Anne sat across from me, bent over and sobbing.
“I can’t do it. I just can’t do it! I cut out the breads and pasta for two days, then I start dreaming about it!
“And my husband is no help. He knows I’m trying to get off the wheat. But then he brings home a bunch of Danish or something. He knows I can’t help myself!”
Having asked hundreds of people to completely remove wheat from their diet, I witness 30% of them go through such emotional and physical turmoil, not uncommonly to the point of tears. For about 10-20% of people who try, it is as hard as quitting cigarettes.
Make no mistake about it: For many people, wheat is addictive. It meets all the criteria for an addictive product: People crave it, consuming it creates a desire for more, lacking it triggers a withdrawal phenomenon. If wheat were illegal, there would surely be an active underground trafficking illicit bagels and pretzels.
Withdrawal consists of fatigue and mental fogginess that usually lasts 5-7 days. Just like quitting smoking, wheat withdrawal is harmless but no less profound in severity.
People who lack an addictive relationship with wheat usually have no idea what I’m talking about. To them, wheat is simply a grain, no different than oats.
But wheat addicts immediately know who they are. They are the ones who can’t resist the warm dinner rolls served at the Italian restaurant, need to include something made of wheat at every meal, and crave it every 2 hours (matching the cycle of blood sugar peaks and valleys, the “valley” triggering the craving). When they stop the flow of immediately-released glucose that comes from wheat (with blood sugar peaks that occur higher and faster than table sugar), irresistible cravings kick in. Then watch out: They’ll bite your hand off if you reach for that roll before they do.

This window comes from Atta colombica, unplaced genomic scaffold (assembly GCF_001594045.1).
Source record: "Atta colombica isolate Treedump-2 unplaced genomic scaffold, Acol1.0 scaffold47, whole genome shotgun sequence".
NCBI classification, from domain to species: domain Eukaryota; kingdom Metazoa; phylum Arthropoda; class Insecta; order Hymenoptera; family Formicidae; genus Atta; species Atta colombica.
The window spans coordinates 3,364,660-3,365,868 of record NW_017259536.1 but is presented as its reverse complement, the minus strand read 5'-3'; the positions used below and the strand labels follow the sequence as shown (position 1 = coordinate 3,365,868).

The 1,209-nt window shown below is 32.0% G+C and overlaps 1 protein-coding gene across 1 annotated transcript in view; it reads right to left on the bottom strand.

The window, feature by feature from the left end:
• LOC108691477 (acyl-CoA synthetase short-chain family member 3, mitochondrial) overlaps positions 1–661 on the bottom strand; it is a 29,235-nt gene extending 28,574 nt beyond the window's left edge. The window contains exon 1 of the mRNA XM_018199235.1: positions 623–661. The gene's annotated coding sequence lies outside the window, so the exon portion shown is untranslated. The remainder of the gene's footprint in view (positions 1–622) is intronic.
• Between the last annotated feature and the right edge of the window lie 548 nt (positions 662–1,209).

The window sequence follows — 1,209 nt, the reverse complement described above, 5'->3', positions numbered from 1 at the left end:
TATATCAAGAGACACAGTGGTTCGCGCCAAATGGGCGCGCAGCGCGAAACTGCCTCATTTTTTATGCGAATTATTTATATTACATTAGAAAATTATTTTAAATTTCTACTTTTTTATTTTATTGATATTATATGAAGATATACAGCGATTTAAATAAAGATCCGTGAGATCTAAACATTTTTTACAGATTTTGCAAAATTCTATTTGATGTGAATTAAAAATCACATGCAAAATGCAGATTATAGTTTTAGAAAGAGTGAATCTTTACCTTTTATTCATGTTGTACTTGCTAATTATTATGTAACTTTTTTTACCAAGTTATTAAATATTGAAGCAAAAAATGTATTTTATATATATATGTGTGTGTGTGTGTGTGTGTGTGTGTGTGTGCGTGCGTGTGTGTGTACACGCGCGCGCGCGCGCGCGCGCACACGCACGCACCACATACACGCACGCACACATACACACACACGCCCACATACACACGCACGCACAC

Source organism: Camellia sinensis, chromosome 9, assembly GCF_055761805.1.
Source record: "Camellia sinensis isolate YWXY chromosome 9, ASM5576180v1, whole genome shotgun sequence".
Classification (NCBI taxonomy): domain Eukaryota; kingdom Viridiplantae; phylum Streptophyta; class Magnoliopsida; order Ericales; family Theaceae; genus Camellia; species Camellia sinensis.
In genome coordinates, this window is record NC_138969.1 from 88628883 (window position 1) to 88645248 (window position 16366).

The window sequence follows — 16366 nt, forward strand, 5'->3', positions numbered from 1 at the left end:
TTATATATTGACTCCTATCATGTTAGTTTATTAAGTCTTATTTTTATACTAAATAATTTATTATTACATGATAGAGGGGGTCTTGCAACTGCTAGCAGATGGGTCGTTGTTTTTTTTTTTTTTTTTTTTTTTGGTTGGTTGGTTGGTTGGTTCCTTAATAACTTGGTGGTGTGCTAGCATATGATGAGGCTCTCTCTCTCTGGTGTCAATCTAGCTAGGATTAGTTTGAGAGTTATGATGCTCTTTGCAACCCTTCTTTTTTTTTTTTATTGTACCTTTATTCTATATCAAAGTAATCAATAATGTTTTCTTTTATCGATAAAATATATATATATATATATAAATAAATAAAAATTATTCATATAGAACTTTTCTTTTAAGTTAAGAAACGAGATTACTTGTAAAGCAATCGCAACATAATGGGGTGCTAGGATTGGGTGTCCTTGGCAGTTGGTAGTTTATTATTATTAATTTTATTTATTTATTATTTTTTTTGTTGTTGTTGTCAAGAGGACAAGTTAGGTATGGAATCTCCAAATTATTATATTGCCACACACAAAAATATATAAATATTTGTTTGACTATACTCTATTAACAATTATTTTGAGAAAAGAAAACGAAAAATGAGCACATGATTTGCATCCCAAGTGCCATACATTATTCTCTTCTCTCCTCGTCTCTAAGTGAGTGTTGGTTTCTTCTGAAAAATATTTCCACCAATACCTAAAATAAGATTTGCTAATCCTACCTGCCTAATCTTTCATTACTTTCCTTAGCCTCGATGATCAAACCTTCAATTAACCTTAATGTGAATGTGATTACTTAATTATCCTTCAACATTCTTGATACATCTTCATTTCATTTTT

Break the cycle and the body is confused: Where’s the sugar? The body is accustomed to receiving a constant flow of easily-digested sugars.
Once the constant influx of sugars ceases, it takes 5-7 days for metabolism to shift towards fat mobilization as a source of energy. But along with fat mobilization comes a shrinking tummy, reducing the characteristic wheat belly.
If you try to quit smoking, you’ve got “crutches” like nicotine patches and gum, Zyban, Chantix, hypnosis, and group therapy sessions. If you try and quit wheat, what have you got? Nothing, to my knowledge. Nothing but sheer will power to divorce yourself from this enormously destructive, diabetes-causing, small LDL-increasing, inflammation-provoking, and addictive substance.
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